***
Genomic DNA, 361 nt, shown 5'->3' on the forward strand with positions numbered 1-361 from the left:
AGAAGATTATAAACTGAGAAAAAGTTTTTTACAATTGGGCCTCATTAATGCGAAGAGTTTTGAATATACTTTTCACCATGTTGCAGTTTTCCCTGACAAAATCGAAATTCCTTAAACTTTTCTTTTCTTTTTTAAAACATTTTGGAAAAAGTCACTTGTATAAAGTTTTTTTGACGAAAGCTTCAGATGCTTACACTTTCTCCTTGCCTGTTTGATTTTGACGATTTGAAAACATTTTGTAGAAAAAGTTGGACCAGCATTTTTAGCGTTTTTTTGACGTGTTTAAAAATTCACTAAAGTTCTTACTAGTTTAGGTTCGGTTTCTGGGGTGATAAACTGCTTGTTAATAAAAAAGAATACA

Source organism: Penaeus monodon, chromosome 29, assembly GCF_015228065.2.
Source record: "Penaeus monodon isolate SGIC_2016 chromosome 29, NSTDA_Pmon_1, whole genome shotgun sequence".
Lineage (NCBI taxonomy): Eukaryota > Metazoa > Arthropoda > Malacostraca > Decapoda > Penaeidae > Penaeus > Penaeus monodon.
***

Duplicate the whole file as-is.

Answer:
Genomic DNA, 361 nt, shown 5'->3' on the forward strand with positions numbered 1-361 from the left:
AGAAGATTATAAACTGAGAAAAAGTTTTTTACAATTGGGCCTCATTAATGCGAAGAGTTTTGAATATACTTTTCACCATGTTGCAGTTTTCCCTGACAAAATCGAAATTCCTTAAACTTTTCTTTTCTTTTTTAAAACATTTTGGAAAAAGTCACTTGTATAAAGTTTTTTTGACGAAAGCTTCAGATGCTTACACTTTCTCCTTGCCTGTTTGATTTTGACGATTTGAAAACATTTTGTAGAAAAAGTTGGACCAGCATTTTTAGCGTTTTTTTGACGTGTTTAAAAATTCACTAAAGTTCTTACTAGTTTAGGTTCGGTTTCTGGGGTGATAAACTGCTTGTTAATAAAAAAGAATACA

Source organism: Penaeus monodon, chromosome 29, assembly GCF_015228065.2.
Source record: "Penaeus monodon isolate SGIC_2016 chromosome 29, NSTDA_Pmon_1, whole genome shotgun sequence".
Lineage (NCBI taxonomy): Eukaryota > Metazoa > Arthropoda > Malacostraca > Decapoda > Penaeidae > Penaeus > Penaeus monodon.